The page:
Today, I have the pleasure of inviting Dr. Dastan Bamwesigye to share his experience of defending a PhD in pandemic times. Currently, Dastan is a PostDoc researcher at the European scientific Insititute (ESI), Spain, and a researcher at Mendel University in Brno, Czechia. Born in Ntungamo District in western Uganda, Dastan obtained his Ph.D. in economics and management of renewable resources at Mendel University in Brno. He received an MSc degree in Regional Development at the same University and a B.A. (Honors) at Kyambogo University, Kampala, Uganda. He has numerous years of experience in socioeconomic and environmental research with expertise in Africa, Europe, and the United States of America. He concluded months as a visiting scholar exchange at Louisiana State University in early 2020, the Comenius University in Bratislava, Slovakia in 2017, and the University of Giessen, Germany in 2015. More so, Dastan taught at the Faculty of Regional Development and International Studies at Mendel University in Brno as an academic assistant. He has also worked with various research consultants and the National Council for Higher Education in Uganda. Dastan’s research is about forests and other resources’ governance even though he is a multidisciplinary researcher. He looks forward to spending the rest of his life researching for policy decision-making and advocacy to achieve environmental justice and sustainable development. Read more about his work through Google Scholar or ResearchGate.
I successfully defended my Ph.D. in economics and management of renewable resources at the Department of Forestry and Wood Economics and Policy, Mendel University in Brno, Czech Republic. The theme of my dissertation was “Assessment of Natural Resources Utilization in Regional Development: Case of Forestry Production in Uganda”. The dissertation analyzed the Total Economic Values (TEV) model, particularly Forest’s existence values, and conducted Willingness to pay (WTP) for forest existence values, conservation, and forest sustainability in Uganda.
In the Czech Republic, generally, regarding doctoral studies, dissertations and scientific publications are necessary. Mainly, three or four publications are required for a Ph.D. which varies among universities. The dissertation is written in consultation with the supervisors under a dean’s guidelines in a given University. When the thesis is completed and approved by the supervisor, it is sent to three external reviewers who evaluate it and improve its quality and recommend for defense or decline. At this point, the reviewers can reject the thesis if they feel it is not strong enough for public defense. At my university, the rule is that to go for the defense; one needs two positive review recommendations for the defense. The candidate has up to three times to go on defense should they fail on the first one.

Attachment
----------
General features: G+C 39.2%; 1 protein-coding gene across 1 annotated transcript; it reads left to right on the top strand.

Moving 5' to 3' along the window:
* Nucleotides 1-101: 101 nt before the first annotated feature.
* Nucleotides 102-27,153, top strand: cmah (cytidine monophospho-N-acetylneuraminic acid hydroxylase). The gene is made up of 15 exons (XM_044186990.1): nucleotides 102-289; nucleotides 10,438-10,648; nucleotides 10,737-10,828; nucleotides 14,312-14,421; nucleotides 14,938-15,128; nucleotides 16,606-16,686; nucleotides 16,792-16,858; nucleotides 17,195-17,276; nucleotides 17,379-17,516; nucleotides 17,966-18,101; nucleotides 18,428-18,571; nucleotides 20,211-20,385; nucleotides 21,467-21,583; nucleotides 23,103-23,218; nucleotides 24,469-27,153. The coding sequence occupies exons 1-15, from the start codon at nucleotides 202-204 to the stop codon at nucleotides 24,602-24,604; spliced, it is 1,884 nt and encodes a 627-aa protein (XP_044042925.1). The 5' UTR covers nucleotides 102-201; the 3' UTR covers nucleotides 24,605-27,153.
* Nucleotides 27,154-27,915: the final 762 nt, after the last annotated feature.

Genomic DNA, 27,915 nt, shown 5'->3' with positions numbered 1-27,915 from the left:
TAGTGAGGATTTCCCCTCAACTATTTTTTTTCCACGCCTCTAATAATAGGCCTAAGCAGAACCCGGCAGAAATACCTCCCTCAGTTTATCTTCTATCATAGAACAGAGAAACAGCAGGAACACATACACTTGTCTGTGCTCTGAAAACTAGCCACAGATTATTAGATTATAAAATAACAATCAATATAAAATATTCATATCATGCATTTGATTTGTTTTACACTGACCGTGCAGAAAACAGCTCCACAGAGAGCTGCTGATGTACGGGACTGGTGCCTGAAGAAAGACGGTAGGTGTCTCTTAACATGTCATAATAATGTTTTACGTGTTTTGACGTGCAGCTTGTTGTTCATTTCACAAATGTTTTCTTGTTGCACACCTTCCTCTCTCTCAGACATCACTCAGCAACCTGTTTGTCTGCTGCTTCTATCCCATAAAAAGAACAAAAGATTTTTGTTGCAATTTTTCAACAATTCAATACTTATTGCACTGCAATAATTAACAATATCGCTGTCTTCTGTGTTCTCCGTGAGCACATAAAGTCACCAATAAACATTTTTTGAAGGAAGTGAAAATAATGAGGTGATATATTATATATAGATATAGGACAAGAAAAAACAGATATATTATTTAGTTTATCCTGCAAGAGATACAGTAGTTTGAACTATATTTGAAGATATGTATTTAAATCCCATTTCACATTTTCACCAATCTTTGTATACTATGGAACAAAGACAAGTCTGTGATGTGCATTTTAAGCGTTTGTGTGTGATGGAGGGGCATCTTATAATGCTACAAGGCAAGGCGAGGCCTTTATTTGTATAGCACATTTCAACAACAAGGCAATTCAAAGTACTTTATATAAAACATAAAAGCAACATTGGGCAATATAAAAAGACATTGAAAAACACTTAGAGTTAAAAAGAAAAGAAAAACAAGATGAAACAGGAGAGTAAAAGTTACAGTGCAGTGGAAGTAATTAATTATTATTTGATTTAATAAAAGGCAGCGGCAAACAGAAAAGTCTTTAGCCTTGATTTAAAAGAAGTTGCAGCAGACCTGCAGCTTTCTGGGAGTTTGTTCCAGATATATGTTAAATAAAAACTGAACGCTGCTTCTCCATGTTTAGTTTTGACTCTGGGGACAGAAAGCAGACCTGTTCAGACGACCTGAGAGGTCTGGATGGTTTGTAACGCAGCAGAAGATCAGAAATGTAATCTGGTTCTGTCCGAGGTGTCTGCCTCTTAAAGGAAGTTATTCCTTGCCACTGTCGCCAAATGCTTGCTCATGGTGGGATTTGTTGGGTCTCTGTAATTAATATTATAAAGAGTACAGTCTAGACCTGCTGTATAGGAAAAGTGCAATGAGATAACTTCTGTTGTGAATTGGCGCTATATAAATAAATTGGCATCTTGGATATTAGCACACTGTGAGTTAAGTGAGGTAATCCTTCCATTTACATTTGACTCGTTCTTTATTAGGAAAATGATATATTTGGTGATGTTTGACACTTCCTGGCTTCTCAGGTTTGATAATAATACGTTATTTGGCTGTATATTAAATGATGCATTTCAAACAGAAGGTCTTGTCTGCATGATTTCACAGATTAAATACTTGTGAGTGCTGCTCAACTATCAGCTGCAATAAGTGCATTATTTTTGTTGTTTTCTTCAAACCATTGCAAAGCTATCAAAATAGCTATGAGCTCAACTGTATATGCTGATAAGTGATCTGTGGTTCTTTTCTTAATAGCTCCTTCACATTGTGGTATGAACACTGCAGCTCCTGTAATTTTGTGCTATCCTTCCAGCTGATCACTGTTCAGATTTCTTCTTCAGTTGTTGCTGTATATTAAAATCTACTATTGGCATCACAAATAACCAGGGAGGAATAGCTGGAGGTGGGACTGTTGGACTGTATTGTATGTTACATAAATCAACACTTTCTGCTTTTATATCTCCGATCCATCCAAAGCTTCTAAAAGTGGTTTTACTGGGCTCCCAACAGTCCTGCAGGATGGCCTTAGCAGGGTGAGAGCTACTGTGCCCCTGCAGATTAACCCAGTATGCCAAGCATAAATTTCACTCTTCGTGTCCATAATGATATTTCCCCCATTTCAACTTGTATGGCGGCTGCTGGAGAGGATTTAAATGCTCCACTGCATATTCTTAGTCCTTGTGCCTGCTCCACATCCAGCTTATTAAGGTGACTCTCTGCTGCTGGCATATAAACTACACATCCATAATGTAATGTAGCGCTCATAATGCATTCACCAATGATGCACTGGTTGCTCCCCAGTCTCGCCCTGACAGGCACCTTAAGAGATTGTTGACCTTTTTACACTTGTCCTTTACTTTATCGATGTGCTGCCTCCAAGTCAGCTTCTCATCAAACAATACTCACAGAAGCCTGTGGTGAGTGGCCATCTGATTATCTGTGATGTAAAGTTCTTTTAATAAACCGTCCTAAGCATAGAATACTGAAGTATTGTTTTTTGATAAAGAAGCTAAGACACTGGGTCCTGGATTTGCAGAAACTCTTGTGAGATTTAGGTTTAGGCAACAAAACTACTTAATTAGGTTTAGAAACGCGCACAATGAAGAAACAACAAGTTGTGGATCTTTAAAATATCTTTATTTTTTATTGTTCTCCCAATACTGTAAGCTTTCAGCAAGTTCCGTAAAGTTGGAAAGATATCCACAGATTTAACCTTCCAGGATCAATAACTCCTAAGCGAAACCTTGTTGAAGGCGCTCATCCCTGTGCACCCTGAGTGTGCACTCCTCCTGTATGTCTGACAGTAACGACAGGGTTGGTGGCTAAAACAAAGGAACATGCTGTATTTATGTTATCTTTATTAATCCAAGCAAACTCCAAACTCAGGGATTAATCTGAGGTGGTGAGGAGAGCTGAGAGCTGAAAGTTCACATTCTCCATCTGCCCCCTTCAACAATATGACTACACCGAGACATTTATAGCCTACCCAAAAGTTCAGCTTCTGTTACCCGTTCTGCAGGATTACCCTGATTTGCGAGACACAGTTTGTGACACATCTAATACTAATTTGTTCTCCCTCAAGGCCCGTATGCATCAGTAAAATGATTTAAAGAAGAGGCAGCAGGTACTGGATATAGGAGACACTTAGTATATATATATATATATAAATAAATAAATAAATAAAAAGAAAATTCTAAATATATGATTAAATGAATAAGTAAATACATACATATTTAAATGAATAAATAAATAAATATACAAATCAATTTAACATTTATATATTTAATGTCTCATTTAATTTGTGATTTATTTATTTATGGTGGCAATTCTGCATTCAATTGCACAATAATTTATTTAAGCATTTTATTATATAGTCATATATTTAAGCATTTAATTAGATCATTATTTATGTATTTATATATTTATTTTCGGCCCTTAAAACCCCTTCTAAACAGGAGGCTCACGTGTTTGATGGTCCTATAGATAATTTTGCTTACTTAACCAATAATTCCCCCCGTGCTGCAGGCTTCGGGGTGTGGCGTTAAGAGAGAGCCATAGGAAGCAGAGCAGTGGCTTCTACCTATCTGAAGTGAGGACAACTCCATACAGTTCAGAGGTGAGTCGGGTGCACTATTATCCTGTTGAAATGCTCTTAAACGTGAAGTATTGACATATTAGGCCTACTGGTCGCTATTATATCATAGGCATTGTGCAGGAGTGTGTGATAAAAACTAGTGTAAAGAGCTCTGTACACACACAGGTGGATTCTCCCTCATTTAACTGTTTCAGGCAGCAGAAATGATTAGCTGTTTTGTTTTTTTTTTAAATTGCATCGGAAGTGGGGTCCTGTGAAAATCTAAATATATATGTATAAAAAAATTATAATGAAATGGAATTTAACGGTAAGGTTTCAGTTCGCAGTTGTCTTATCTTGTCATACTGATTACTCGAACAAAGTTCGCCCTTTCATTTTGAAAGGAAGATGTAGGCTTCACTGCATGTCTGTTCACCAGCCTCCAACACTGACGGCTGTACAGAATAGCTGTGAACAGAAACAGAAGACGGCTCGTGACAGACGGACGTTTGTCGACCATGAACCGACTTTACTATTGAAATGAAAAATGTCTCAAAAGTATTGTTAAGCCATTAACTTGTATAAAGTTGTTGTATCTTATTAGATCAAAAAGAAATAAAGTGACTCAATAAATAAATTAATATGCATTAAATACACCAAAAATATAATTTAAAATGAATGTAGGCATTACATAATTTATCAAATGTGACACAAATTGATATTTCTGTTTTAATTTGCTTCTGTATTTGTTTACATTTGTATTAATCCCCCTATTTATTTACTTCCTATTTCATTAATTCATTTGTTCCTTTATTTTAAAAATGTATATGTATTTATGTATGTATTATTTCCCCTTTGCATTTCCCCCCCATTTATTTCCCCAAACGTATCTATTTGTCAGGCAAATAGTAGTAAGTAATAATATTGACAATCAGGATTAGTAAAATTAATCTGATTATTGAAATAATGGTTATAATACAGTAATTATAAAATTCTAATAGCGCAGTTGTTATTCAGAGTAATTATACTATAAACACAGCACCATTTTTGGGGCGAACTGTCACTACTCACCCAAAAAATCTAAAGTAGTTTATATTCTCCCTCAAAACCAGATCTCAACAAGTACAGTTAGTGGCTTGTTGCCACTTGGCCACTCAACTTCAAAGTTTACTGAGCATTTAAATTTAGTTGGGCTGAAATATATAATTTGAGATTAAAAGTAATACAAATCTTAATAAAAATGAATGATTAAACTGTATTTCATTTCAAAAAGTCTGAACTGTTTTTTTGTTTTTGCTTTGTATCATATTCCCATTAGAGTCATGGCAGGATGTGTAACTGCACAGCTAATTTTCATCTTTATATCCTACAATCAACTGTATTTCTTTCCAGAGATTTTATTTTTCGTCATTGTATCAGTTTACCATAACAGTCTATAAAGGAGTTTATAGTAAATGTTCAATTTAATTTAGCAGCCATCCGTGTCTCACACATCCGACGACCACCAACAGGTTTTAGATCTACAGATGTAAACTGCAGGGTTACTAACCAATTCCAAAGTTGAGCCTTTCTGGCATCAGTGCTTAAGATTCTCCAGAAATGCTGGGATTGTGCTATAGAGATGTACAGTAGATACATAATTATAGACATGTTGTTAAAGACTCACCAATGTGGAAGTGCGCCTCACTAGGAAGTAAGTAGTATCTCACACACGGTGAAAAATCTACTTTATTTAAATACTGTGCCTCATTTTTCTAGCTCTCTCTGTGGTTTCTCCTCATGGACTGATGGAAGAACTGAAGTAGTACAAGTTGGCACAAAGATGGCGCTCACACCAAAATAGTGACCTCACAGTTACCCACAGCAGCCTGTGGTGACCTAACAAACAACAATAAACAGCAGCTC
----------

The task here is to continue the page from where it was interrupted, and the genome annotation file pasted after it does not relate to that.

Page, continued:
The Ph.D. defense is publicly announced on all university noticeboards, including online. It is also public, and habitually friends and family are invited and colleagues and friends. There are numerous other formalities involved. The dress code is very strict, and some phrases have to be said at the beginning and the end. In the Czech Republic a committee is instituted by the dean, composed of the president, four members, and the opponents. The committee is very strict with time and begins with the chairperson/president of the committee introducing the other members of the committee and Ph.D. candidate and reading out his achievements throughout his/her Ph.D. study. The committee members must be both internal and external professors appointed by the dean.